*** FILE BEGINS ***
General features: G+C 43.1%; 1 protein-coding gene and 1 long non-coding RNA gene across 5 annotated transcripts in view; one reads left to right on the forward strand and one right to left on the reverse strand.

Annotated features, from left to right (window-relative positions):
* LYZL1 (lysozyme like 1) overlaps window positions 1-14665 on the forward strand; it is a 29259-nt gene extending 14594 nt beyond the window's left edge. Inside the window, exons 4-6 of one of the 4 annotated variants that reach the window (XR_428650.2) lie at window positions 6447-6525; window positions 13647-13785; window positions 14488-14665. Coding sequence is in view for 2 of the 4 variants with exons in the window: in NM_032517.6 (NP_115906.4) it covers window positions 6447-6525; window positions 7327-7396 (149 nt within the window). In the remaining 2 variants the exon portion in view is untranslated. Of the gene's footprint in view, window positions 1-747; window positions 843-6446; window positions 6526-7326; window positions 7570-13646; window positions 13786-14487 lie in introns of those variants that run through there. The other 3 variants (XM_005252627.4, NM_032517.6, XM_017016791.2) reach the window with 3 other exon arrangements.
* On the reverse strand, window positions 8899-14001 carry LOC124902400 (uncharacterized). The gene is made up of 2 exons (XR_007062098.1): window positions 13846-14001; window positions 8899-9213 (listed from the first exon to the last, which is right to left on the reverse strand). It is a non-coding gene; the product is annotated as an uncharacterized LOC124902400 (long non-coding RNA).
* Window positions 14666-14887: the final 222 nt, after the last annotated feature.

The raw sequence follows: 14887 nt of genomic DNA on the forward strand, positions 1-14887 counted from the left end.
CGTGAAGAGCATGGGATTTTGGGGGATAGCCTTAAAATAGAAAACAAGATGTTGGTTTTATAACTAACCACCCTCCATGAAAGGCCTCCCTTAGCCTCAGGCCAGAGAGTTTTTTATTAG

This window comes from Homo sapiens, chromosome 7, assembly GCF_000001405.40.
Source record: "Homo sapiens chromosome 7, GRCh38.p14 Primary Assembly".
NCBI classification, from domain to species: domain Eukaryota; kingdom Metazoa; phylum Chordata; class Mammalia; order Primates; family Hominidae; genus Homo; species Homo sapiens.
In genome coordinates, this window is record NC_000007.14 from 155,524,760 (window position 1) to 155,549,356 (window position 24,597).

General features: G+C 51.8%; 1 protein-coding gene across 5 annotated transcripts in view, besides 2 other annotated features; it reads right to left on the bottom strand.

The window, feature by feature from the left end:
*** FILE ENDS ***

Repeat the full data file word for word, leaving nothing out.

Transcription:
General features: G+C 43.1%; 1 protein-coding gene and 1 long non-coding RNA gene across 5 annotated transcripts in view; one reads left to right on the forward strand and one right to left on the reverse strand.

Annotated features, from left to right (window-relative positions):
* LYZL1 (lysozyme like 1) overlaps window positions 1-14665 on the forward strand; it is a 29259-nt gene extending 14594 nt beyond the window's left edge. Inside the window, exons 4-6 of one of the 4 annotated variants that reach the window (XR_428650.2) lie at window positions 6447-6525; window positions 13647-13785; window positions 14488-14665. Coding sequence is in view for 2 of the 4 variants with exons in the window: in NM_032517.6 (NP_115906.4) it covers window positions 6447-6525; window positions 7327-7396 (149 nt within the window). In the remaining 2 variants the exon portion in view is untranslated. Of the gene's footprint in view, window positions 1-747; window positions 843-6446; window positions 6526-7326; window positions 7570-13646; window positions 13786-14487 lie in introns of those variants that run through there. The other 3 variants (XM_005252627.4, NM_032517.6, XM_017016791.2) reach the window with 3 other exon arrangements.
* On the reverse strand, window positions 8899-14001 carry LOC124902400 (uncharacterized). The gene is made up of 2 exons (XR_007062098.1): window positions 13846-14001; window positions 8899-9213 (listed from the first exon to the last, which is right to left on the reverse strand). It is a non-coding gene; the product is annotated as an uncharacterized LOC124902400 (long non-coding RNA).
* Window positions 14666-14887: the final 222 nt, after the last annotated feature.

The raw sequence follows: 14887 nt of genomic DNA on the forward strand, positions 1-14887 counted from the left end.
CGTGAAGAGCATGGGATTTTGGGGGATAGCCTTAAAATAGAAAACAAGATGTTGGTTTTATAACTAACCACCCTCCATGAAAGGCCTCCCTTAGCCTCAGGCCAGAGAGTTTTTTATTAG

This window comes from Homo sapiens, chromosome 7, assembly GCF_000001405.40.
Source record: "Homo sapiens chromosome 7, GRCh38.p14 Primary Assembly".
NCBI classification, from domain to species: domain Eukaryota; kingdom Metazoa; phylum Chordata; class Mammalia; order Primates; family Hominidae; genus Homo; species Homo sapiens.
In genome coordinates, this window is record NC_000007.14 from 155,524,760 (window position 1) to 155,549,356 (window position 24,597).

General features: G+C 51.8%; 1 protein-coding gene across 5 annotated transcripts in view, besides 2 other annotated features; it reads right to left on the bottom strand.

The window, feature by feature from the left end: